The Frequency and Form of Controls by HIIS over Primary Health Care Physicians in Slovenia

Aleksandar Zafirovski, Marija Zafirovska, Danica Rotar-Pavlić, Ljubin Sukriev, Nino Zajc

Abstract


Objective. The aim of this study was to evaluate the pattern of controls and sanctions by the Health Insurance Institute (HIIS) over primary healthcare practitioners (PHCPs) in Slovenia, the reasons for sanctions and the violence against PHCPs if they followed the HIIS rules.

Materials and Methods. We performed analyses using survey data from a cross-sectional study, across public health centres and individual contractors in which 1,458 PHCPs were invited to answer a questionnaire anonymously via an online system used to collect data for the Slovenian Medical Chamber and the Association of General Practice/Family Medicine of South-East Europe. Quantitative data were presented by descriptive statistics and analysed using Pearson’s chisquared test. Results. Responses were obtained from 462 female and 138 male PHCPs. Of the total number of 600 participants, 430 were family medicine specialists. 263 (43.8%) responded that they have been sanctioned for various reasons. PHCPs that are more likely to be sanctioned include family medicine specialists and individual contractors. PHCPs working in areas smaller than 20 000 inhabitants were sanctioned in a bigger proportion than their counterparts. Monetary penalties levied against those working at health centres were usually covered by the health centre. Family medicine specialists, more often than other PHCPs experienced violence from patients or patients’ relatives if they followed HIIS rules. Conclusion. Family medicine specialists are sanctioned more frequently than other PHCPs, individual contractors are sanctioned more frequently than public healthcare PHCPs and PHCPs in working area with a population less than 20.000 are more frequently sanctioned than those working in an area with a bigger population count.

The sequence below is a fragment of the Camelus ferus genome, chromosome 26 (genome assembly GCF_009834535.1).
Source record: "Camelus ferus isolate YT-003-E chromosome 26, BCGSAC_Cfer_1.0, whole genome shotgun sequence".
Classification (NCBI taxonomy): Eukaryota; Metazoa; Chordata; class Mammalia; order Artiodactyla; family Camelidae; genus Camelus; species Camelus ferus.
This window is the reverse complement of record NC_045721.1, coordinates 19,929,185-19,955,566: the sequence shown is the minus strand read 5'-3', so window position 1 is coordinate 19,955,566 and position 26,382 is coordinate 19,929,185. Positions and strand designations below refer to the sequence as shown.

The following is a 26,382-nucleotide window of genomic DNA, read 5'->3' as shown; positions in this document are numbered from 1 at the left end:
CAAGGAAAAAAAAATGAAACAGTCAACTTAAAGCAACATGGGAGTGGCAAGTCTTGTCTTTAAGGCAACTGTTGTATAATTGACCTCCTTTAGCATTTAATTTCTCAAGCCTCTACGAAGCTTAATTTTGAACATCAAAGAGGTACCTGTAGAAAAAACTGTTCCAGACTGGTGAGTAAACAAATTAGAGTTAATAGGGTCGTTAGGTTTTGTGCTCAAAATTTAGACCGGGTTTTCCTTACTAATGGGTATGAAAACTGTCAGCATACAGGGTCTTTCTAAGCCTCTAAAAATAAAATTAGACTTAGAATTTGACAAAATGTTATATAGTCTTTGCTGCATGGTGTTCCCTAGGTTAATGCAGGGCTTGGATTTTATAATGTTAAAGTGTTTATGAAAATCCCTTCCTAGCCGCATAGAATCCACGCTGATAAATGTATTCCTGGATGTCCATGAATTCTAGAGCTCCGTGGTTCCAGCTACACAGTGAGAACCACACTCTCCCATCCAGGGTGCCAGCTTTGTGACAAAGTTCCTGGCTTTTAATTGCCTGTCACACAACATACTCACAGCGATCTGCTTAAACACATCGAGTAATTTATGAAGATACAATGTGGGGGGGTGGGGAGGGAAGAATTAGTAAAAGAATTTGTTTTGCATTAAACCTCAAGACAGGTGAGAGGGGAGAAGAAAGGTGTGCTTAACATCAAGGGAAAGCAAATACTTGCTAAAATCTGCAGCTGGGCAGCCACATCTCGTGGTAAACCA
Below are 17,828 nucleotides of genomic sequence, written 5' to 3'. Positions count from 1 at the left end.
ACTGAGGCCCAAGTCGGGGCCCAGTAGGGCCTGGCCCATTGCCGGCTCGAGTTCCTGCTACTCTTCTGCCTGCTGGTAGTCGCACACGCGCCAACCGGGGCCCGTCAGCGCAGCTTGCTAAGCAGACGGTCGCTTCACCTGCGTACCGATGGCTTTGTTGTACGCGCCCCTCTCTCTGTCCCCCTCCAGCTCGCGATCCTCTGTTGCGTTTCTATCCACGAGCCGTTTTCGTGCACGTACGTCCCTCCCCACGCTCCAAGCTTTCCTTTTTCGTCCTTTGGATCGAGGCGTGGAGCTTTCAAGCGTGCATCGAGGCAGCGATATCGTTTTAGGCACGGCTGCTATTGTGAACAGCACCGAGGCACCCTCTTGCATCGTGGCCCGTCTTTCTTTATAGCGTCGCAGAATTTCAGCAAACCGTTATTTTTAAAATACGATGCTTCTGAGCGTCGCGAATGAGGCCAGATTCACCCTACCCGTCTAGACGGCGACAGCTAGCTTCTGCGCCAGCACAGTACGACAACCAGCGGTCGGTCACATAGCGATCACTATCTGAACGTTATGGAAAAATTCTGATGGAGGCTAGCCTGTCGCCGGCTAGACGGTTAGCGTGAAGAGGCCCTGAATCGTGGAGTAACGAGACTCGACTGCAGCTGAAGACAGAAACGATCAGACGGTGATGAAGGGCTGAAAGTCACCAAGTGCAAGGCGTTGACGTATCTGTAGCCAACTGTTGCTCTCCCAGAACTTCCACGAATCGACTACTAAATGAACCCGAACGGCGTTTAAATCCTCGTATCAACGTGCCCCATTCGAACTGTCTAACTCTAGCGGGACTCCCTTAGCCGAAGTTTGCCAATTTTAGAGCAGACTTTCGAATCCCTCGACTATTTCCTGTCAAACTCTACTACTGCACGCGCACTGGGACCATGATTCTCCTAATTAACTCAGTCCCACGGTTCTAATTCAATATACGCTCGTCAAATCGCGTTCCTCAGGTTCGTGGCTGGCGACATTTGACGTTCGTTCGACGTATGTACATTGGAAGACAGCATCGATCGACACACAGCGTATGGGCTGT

Keywords


Primary Health Care; Insurance; Prescription Controls; Sanctions; Violence at Work

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DOI: http://dx.doi.org/10.5644/ama2006-124.350

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